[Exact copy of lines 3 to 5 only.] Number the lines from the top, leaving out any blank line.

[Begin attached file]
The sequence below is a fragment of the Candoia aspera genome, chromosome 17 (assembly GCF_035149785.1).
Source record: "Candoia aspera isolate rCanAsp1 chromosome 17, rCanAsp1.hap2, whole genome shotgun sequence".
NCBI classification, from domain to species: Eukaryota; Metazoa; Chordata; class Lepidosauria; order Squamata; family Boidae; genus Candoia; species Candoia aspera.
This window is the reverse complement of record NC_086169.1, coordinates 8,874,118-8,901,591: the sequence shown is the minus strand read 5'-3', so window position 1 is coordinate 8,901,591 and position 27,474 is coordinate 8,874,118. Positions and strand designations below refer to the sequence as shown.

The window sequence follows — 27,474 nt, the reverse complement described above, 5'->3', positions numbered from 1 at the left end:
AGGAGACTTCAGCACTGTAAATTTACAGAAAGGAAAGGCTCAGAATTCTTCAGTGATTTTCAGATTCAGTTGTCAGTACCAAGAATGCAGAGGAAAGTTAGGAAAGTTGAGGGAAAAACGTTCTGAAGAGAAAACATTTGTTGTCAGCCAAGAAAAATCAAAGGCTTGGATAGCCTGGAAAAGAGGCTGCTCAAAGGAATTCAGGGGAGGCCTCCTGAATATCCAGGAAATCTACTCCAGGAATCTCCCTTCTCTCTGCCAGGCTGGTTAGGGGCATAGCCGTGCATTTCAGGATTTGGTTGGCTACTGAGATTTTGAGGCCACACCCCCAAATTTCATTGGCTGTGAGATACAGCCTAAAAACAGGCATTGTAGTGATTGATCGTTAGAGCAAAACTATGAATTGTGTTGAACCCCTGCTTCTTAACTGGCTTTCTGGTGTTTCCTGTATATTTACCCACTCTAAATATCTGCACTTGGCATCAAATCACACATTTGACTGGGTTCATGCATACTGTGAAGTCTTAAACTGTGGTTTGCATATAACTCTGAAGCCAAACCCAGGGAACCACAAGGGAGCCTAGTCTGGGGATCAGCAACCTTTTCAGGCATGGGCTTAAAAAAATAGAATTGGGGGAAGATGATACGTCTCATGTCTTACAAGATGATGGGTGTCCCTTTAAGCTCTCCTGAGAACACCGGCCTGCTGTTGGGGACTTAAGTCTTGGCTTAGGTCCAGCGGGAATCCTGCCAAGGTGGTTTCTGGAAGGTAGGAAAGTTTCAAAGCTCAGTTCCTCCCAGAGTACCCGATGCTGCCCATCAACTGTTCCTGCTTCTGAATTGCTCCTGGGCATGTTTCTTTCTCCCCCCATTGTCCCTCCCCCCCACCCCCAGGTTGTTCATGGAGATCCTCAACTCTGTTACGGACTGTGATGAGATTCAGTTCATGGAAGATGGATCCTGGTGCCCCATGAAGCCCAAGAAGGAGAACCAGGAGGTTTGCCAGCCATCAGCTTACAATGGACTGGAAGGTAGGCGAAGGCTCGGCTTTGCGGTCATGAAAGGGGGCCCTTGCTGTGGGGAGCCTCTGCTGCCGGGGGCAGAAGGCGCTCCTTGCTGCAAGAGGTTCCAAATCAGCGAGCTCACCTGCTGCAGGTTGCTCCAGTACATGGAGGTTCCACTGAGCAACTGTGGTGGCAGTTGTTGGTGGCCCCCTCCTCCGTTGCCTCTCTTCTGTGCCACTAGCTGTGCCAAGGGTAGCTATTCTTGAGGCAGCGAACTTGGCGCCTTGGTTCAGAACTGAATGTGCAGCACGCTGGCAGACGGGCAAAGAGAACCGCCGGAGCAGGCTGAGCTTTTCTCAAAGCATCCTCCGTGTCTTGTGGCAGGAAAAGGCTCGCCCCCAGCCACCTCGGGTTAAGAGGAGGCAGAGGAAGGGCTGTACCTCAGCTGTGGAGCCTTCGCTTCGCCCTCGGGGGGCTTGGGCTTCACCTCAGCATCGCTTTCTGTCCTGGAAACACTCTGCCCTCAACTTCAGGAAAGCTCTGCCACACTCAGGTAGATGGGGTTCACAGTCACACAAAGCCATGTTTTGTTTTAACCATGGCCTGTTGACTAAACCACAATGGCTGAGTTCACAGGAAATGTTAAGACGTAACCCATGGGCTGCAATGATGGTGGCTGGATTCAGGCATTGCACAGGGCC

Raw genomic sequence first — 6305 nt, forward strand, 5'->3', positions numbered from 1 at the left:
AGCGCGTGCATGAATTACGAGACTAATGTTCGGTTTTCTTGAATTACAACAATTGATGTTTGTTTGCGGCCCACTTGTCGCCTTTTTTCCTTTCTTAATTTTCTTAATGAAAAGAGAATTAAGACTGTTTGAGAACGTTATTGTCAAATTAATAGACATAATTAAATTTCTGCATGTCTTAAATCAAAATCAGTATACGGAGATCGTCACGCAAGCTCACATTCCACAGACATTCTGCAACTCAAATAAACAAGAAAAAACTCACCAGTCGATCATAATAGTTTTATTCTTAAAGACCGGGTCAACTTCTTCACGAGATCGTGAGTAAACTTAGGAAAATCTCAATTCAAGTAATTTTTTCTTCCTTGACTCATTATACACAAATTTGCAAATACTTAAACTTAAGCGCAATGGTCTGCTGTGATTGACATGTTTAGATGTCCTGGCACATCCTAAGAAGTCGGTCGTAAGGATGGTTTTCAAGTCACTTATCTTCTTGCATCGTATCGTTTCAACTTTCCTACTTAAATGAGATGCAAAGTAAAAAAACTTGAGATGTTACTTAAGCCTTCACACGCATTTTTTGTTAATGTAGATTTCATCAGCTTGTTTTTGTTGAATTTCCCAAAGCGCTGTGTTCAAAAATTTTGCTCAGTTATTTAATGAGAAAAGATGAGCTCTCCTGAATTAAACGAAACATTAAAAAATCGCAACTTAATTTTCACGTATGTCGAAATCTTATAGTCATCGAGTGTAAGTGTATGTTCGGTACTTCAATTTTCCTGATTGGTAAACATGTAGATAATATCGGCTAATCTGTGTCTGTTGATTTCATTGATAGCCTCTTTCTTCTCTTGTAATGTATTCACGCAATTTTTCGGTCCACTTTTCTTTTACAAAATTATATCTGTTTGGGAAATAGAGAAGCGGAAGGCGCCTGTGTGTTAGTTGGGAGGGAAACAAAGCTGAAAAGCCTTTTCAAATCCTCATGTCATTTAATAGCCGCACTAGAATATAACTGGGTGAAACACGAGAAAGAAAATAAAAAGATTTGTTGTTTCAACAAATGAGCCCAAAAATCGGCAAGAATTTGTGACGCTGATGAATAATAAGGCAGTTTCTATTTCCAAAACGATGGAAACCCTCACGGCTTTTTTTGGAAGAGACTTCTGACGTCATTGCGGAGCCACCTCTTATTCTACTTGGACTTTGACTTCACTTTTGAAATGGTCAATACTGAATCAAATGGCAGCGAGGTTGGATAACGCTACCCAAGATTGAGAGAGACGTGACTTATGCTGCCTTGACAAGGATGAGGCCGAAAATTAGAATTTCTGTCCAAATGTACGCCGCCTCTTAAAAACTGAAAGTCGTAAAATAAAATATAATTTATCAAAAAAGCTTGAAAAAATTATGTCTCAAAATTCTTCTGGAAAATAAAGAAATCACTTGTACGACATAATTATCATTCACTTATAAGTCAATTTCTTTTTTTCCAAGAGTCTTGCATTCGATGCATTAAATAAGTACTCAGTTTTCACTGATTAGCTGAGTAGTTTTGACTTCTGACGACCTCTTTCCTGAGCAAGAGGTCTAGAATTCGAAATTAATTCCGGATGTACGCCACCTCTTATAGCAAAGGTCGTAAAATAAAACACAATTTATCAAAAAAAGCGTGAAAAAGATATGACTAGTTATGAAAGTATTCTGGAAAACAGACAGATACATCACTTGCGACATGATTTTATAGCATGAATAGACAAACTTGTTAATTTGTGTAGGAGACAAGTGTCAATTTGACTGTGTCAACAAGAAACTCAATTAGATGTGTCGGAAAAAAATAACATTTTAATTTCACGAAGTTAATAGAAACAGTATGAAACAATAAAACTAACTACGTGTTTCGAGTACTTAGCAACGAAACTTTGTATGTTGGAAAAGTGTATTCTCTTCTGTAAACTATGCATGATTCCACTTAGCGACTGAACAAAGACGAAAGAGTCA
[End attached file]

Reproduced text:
NCBI classification, from domain to species: Eukaryota; Metazoa; Chordata; class Lepidosauria; order Squamata; family Boidae; genus Candoia; species Candoia aspera.
This window is the reverse complement of record NC_086169.1, coordinates 8,874,118-8,901,591: the sequence shown is the minus strand read 5'-3', so window position 1 is coordinate 8,901,591 and position 27,474 is coordinate 8,874,118. Positions and strand designations below refer to the sequence as shown.

The window sequence follows — 27,474 nt, the reverse complement described above, 5'->3', positions numbered from 1 at the left end: